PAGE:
Alexander the Great likened Termessos, high in the Taurus Mountains, to an eagle's nest after he surrounded it but failed to conquer it in 333 B.C. An ally of Rome, Termessos was granted independent status by the Roman Senate in 71 B.C. Independence was maintained continuously for a long time, the only exception being an alliance with Amyntas king of Galatia (reigned 36 - 25 B.C.). This independence is documented by this coin and others of Termessos, which bear the legend "Autonomous." Termessos was abandoned after its aqueduct was destroyed by an earthquake (date unknown).
MA95715. Bronze AE 30, Apparently unpublished, SNG Cop 331 var. (rev. leg.), SNG BnF 2214 var. (same), vA Pisidiens -, BMC -, SNGvA -, SNG Leypold -, MPR II -, et al. -, F, well centered, rough, corrosion, central depressions, weight 13.957 g, maximum diameter 30.2 mm, die axis 0o, Termessos Major mint, c. 238 - 268 A.D.; obverse TEPM-HCCEΩ-N, laureate and bearded head of Zeus right; reverse AVTO-NOMΩN,ATΩN, last four letters in exergue, Zeus Nikephoros seated left, Nike in extended right hand, long scepter vertical in left; we know of only one other example (on Wildwinds); rare; $6.49 (5.97)


Maroneia, Thrace, c. 150 - 100 B.C.

|Maroneia|, |Maroneia,| |Thrace,| |c.| |150| |-| |100| |B.C.|,
Maroneia was on the Aegean coast about midway between the mouths of the Hebrus and the Nestus rivers. The city was named after Maron, sometimes identified as a son of Dionysos, who in the Odyssey gives Odysseus the wine with which he intoxicates Polyphemos. Maroneia was famous for its wine, which was esteemed everywhere and was said to possess the odor of nectar.
MA95722. Bronze AE 25, BMC Thrace p. 130, 74; Schnert-Geiss 1434 ff.; SNG Cop 643 var. (monogram), F, green patina, porous, a few marks/scratches, weight 13.577 g, maximum diameter 25.2 mm, die axis 0o, Maroneia (Maroneia-Sapes, Greece) mint, c. 150 - 100 B.C.; obverse head of young Dionysos right, wearing band across forehead, and ivy wreath; reverse ∆IONIΣOY ΣΩTHPOΣ MAPΩNITΩN, Dionysos standing left, nude but for chlamys on left arm, bunch of grapes in right hand, two stalks of narthex in left hand, P∆Y monogram inner left; $4.84 (4.45)


Roman, 2nd - early 3rd Century A.D., Bronze Wax-Seal Box

|Seals|, |Roman,| |2nd| |-| |early| |3rd| |Century| |A.D.,| |Bronze| |Wax-Seal| |Box|,
When the Romans sent important small packages by courier, such as documents or valuables, they were were placed in strong leather or cloth bags, which were sealed with a stout cord. The cord was threaded into and tied within a small metal box with a hinged lid. The box was filled with wax covering the knot and the wax was impressed with the sender's signet. In addition, the lid could be kept closed by further cords sewn to the package and tied around it.

See The Colchester Archaeological Trust online for a seal box nearly identical to ours found in a Roman pit at Lexden, a suburb of Colchester, Essex, England. A dupondius of Trajan minted in Rome, 114 - 117 A.D. was also found at the Lexden site. Another similar Roman seal box was found at the Balkerne Lane site in Colchester.
MA95786. See Hattatt ABOA, pp. 461 ff., Choice, complete and intact, sealed shut, rectangular bronze box with hinged cover, no indication of enamel, base perforated with three holes, hole in each side; 5.379g, 20.0mm x 15.7mm, 4.2mm (depth); $35.00 (32.20)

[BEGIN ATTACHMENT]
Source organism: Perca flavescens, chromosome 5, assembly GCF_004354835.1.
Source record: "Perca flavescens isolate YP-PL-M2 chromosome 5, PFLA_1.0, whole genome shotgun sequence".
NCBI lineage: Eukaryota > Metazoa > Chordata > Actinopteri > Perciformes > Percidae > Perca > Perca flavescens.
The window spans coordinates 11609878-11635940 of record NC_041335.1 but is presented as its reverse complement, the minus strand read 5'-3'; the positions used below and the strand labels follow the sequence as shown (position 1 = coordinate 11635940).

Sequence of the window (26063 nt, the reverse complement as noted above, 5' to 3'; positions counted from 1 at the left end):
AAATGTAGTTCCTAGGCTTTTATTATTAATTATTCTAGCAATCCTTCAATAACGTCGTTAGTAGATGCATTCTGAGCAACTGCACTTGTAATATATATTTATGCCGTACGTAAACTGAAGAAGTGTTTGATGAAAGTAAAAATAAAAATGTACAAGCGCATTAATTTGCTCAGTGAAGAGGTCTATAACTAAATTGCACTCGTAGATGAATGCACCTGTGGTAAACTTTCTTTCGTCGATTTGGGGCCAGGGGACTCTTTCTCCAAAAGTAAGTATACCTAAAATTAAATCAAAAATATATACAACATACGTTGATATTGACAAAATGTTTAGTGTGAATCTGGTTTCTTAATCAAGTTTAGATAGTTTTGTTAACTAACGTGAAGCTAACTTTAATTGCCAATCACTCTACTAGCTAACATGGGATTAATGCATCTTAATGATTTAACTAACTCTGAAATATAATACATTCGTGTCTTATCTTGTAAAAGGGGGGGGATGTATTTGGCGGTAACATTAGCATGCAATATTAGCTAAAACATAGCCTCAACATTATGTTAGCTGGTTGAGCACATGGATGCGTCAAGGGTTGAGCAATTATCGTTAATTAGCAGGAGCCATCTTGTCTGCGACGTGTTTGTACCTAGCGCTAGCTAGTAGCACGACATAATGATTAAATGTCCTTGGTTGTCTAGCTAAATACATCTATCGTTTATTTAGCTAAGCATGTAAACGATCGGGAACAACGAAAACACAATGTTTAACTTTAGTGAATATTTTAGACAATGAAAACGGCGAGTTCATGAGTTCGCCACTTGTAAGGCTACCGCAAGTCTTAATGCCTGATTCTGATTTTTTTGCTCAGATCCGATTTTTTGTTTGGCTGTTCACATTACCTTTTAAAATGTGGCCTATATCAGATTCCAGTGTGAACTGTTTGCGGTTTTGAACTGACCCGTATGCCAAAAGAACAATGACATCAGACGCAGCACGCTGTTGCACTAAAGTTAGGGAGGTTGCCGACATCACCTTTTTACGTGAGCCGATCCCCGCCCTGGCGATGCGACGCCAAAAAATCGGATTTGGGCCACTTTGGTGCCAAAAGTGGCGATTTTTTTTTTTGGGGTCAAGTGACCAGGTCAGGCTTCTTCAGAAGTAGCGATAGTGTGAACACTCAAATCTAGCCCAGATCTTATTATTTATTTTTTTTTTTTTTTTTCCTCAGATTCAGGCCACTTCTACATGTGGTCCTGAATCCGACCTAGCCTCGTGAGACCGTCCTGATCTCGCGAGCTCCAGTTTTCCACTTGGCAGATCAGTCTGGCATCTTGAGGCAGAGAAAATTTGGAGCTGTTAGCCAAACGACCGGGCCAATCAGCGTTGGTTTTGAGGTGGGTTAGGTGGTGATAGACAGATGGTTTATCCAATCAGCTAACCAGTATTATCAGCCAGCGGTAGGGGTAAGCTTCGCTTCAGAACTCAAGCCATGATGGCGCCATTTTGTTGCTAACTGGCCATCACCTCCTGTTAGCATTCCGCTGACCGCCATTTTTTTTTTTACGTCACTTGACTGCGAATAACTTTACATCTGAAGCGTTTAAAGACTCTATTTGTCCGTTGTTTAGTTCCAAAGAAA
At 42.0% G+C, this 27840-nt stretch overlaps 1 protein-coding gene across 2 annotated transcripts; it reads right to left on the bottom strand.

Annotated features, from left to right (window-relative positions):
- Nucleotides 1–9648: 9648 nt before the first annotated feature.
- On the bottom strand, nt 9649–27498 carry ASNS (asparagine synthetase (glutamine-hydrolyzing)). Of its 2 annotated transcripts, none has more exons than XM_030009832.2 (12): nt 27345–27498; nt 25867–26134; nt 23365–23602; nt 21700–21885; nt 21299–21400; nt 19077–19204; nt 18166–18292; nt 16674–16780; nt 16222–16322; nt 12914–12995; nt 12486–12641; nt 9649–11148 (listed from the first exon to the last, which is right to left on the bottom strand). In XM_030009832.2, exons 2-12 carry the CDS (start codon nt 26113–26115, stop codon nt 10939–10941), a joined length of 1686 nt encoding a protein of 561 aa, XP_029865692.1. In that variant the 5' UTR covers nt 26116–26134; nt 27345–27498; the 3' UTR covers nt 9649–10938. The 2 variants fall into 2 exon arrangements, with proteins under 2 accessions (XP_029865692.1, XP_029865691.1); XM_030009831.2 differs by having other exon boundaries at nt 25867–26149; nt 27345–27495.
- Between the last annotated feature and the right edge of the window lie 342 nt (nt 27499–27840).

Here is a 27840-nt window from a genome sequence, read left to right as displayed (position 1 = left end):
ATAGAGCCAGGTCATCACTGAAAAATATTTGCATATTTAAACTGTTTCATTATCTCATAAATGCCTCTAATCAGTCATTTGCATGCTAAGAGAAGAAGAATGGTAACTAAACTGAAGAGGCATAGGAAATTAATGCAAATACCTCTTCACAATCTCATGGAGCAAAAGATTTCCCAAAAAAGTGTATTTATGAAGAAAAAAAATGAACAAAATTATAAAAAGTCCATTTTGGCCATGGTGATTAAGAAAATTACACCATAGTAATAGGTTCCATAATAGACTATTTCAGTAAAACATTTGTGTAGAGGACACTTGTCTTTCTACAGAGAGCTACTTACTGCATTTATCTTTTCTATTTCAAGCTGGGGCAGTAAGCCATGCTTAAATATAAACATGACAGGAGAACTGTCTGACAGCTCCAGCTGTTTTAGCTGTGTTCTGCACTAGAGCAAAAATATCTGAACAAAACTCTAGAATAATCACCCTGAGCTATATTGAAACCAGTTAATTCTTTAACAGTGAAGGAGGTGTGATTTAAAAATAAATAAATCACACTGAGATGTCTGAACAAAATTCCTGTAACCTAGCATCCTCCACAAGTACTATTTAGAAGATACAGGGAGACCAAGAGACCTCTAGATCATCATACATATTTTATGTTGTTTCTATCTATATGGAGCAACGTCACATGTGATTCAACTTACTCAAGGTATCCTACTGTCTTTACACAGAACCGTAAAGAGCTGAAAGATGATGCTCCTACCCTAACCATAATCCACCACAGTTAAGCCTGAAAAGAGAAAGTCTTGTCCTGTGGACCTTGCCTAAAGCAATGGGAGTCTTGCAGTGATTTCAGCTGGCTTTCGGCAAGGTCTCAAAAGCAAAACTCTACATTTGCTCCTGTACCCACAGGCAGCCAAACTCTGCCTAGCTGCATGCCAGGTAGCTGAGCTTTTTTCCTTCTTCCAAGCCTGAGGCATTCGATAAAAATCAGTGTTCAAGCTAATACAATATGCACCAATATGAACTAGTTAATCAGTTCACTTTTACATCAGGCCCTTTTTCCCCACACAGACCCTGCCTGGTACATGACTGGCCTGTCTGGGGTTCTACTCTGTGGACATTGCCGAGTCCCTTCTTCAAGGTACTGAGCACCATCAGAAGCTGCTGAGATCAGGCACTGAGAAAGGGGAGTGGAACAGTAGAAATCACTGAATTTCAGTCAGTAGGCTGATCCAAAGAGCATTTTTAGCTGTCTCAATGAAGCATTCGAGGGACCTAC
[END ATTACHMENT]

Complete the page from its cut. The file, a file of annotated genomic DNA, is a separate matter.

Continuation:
Kyme, Aiolis, 2nd - 1st Century B.C.

|Aeolis|, |Kyme,| |Aiolis,| |2nd| |-| |1st| |Century| |B.C.|,
Cyme, one of the oldest Aeolian cities, was probably a colony of Cyme in Euboea, though according to tradition it was founded by the Amazon Kyme. Its large capable port was a valuable maritime asset to the Persian Empire, contributing ships to Dareios in 512 B.C. and to Xerxes in 480 B.C. After the Battle of Salamis, the remnants of Xerxes' fleet wintered at Cyme. After Persia, Aeolis was held successively by the Macedonians, Seleucids, Pergamenes, Romans, Byzantine, and Ottomans.
MA95726. Bronze AE 16, BMC Troas, p. 113, 90; SNG Cop 106; SNGvA 1641; SNG Ashmolean 1416, F, weight 3.739 g, maximum diameter 16.0 mm, die axis 0o, Kyme (near Nemrut Limani, Turkey) mint, 2nd - 1st century B.C.; obverse draped bust of Artemis right, bow and quiver at shoulder; reverse oinochoe (one-handled vase), between two laurel branches, KY above, A−ΠA/T−OY/P−I/O−Σ across field; $4.50 (4.14)


Byzantine Empire, Michael I Rhangabe and Theophylactus, 25 December 811 - 11 July 813 A.D.

|Michael| |I|, |Byzantine| |Empire,| |Michael| |I| |Rhangabe| |and| |Theophylactus,| |25| |December| |811| |-| |11| |July| |813| |A.D.|,
After Nicephorus I lost his life fighting in Bulgaria, the wounded and dying co-emperor Stauracius passed the Empire to his brother-in-law Michael. The new emperor called back some of Nicephorus' reforms and recognized the empire of Charlemagne. His regime was toppled after less than two years, after the Bulgar Kahn Krum defeated another Byzantine army.
MA95735. Bronze follis, SBCV 1618; Morrisson BnF II 29/Cp/AE/01; Wroth BMC 4; Sommer 28.2; DOC III part 1, 8 (Michael II & Theophilus); Tolstoi 24 (same); Ratto -, aVF, green patina, porous, earthen deposits, weight 5.672 g, maximum diameter 24.1 mm, die axis 180o, Constantinople (Istanbul, Turkey) mint, 25 Aug 811 - 11 Jul 813 A.D.; obverse MIXA-HL- S ΘEOF', facing bust of Michael I, on left, with short beard and wearing crown and chlamys, facing bust of Theophylactus, on right, beardless, wearing crown and loros; reverse large M (40 nummi), cross above, XXX in column left, NNN in column right, A below; this is the first specimen of this type handled by Forum; scarce; $.99 (.91)